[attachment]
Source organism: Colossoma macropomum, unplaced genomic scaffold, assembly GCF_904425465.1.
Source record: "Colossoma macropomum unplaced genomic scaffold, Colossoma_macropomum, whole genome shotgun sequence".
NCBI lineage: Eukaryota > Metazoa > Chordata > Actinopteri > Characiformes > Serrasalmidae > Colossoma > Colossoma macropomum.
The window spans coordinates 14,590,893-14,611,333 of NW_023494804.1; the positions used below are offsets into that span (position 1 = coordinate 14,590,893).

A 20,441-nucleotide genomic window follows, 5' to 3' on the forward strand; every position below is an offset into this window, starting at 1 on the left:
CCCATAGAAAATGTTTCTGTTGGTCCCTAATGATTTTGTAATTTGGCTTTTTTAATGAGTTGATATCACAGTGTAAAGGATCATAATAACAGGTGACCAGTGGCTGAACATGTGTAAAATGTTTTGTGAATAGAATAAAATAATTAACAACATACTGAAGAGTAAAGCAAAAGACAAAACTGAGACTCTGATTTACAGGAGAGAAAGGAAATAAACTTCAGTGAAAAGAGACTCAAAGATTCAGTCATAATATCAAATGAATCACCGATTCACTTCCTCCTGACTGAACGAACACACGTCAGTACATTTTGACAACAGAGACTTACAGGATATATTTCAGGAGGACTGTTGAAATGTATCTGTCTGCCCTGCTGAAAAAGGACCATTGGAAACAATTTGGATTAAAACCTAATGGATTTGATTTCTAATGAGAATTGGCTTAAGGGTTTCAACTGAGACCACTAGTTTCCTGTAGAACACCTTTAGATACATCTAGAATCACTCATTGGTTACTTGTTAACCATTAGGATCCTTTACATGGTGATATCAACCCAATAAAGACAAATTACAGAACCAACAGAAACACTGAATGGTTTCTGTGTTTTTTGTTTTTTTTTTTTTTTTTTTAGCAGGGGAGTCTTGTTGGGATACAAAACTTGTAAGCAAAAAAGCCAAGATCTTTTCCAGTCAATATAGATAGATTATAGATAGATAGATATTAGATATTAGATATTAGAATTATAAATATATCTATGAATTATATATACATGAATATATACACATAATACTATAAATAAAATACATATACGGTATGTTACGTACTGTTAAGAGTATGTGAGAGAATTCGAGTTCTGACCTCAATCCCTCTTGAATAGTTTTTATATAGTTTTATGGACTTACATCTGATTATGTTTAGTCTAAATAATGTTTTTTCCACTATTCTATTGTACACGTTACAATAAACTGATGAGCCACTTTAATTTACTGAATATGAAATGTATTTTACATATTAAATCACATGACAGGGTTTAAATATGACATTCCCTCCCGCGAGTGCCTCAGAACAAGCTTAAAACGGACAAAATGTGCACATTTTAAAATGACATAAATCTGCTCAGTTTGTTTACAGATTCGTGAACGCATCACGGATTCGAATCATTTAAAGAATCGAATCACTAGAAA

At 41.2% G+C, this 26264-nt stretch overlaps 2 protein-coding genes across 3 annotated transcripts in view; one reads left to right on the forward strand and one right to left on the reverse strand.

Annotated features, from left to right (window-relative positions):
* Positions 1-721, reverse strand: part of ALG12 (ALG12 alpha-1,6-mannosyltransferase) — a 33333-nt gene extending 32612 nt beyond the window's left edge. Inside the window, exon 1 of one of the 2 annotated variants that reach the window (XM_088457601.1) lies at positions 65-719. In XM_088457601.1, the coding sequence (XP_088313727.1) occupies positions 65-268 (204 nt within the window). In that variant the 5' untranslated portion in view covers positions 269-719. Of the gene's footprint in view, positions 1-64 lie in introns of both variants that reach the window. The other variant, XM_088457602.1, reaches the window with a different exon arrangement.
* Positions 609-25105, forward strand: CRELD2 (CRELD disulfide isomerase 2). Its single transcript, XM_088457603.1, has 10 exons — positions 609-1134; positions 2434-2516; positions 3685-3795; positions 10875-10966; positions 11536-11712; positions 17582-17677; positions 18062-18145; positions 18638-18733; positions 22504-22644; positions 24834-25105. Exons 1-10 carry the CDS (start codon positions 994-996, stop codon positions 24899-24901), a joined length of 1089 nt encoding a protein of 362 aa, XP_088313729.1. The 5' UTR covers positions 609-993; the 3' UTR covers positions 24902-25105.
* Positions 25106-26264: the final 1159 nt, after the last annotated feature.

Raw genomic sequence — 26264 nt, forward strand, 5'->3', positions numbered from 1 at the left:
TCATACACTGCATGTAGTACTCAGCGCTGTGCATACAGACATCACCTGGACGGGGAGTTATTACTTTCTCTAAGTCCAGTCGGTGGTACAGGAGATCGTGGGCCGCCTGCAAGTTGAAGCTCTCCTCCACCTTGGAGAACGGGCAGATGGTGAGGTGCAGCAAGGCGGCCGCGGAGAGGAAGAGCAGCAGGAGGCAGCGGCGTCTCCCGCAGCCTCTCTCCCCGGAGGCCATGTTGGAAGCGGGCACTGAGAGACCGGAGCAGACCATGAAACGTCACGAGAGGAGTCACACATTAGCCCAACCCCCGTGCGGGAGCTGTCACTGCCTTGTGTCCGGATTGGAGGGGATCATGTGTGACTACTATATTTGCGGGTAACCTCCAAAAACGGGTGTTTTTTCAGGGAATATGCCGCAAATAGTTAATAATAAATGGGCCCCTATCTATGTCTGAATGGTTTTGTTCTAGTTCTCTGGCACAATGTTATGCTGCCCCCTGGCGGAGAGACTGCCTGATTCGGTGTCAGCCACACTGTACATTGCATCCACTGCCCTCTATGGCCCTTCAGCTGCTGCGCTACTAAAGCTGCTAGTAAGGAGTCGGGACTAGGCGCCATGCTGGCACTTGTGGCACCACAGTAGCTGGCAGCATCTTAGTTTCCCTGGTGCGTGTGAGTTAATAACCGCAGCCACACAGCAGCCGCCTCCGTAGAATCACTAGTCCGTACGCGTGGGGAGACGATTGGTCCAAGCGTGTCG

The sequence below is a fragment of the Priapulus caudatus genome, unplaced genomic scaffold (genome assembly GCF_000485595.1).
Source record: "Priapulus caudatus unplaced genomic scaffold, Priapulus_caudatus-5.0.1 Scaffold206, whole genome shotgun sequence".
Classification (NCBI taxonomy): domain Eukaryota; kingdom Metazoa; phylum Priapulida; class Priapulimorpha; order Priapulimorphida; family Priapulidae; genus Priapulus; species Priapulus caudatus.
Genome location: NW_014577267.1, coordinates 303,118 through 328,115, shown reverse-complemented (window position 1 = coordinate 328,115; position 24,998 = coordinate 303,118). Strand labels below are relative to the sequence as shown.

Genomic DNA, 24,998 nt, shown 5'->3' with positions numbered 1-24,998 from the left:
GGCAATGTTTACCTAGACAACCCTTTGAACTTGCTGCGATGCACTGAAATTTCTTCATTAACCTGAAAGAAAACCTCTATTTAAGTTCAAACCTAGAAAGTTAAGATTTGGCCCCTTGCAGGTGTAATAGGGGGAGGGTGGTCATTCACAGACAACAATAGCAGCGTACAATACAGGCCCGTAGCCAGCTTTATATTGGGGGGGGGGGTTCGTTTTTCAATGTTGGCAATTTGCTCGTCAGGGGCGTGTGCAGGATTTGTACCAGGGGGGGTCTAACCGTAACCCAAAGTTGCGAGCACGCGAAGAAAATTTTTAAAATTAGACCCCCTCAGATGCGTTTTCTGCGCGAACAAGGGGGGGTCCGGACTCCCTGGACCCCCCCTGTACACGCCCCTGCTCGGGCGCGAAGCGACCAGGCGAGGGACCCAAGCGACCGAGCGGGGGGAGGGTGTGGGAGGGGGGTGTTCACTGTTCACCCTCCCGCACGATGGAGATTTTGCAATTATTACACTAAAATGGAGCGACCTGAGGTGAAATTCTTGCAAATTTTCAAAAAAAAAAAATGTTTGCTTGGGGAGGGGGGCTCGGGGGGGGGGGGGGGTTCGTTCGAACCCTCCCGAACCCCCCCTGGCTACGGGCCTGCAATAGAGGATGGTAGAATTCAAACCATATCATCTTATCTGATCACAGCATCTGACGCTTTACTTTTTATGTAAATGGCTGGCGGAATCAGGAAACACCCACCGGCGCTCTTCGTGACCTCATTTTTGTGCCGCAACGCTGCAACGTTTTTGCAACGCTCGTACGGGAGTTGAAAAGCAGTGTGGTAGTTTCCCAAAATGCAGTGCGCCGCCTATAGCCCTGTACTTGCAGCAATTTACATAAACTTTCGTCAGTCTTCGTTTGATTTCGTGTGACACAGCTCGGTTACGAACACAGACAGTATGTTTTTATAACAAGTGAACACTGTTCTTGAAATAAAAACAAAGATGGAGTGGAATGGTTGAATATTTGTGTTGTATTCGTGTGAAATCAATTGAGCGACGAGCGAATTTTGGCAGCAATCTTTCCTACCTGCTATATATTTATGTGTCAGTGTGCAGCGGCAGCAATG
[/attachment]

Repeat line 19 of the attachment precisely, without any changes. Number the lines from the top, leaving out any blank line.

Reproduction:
GGCAATGTTTACCTAGACAACCCTTTGAACTTGCTGCGATGCACTGAAATTTCTTCATTAACCTGAAAGAAAACCTCTATTTAAGTTCAAACCTAGAAAGTTAAGATTTGGCCCCTTGCAGGTGTAATAGGGGGAGGGTGGTCATTCACAGACAACAATAGCAGCGTACAATACAGGCCCGTAGCCAGCTTTATATTGGGGGGGGGGGTTCGTTTTTCAATGTTGGCAATTTGCTCGTCAGGGGCGTGTGCAGGATTTGTACCAGGGGGGGTCTAACCGTAACCCAAAGTTGCGAGCACGCGAAGAAAATTTTTAAAATTAGACCCCCTCAGATGCGTTTTCTGCGCGAACAAGGGGGGGTCCGGACTCCCTGGACCCCCCCTGTACACGCCCCTGCTCGGGCGCGAAGCGACCAGGCGAGGGACCCAAGCGACCGAGCGGGGGGAGGGTGTGGGAGGGGGGTGTTCACTGTTCACCCTCCCGCACGATGGAGATTTTGCAATTATTACACTAAAATGGAGCGACCTGAGGTGAAATTCTTGCAAATTTTCAAAAAAAAAAAATGTTTGCTTGGGGAGGGGGGCTCGGGGGGGGGGGGGGGTTCGTTCGAACCCTCCCGAACCCCCCCTGGCTACGGGCCTGCAATAGAGGATGGTAGAATTCAAACCATATCATCTTATCTGATCACAGCATCTGACGCTTTACTTTTTATGTAAATGGCTGGCGGAATCAGGAAACACCCACCGGCGCTCTTCGTGACCTCATTTTTGTGCCGCAACGCTGCAACGTTTTTGCAACGCTCGTACGGGAGTTGAAAAGCAGTGTGGTAGTTTCCCAAAATGCAGTGCGCCGCCTATAGCCCTGTACTTGCAGCAATTTACATAAACTTTCGTCAGTCTTCGTTTGATTTCGTGTGACACAGCTCGGTTACGAACACAGACAGTATGTTTTTATAACAAGTGAACACTGTTCTTGAAATAAAAACAAAGATGGAGTGGAATGGTTGAATATTTGTGTTGTATTCGTGTGAAATCAATTGAGCGACGAGCGAATTTTGGCAGCAATCTTTCCTACCTGCTATATATTTATGTGTCAGTGTGCAGCGGCAGCAATG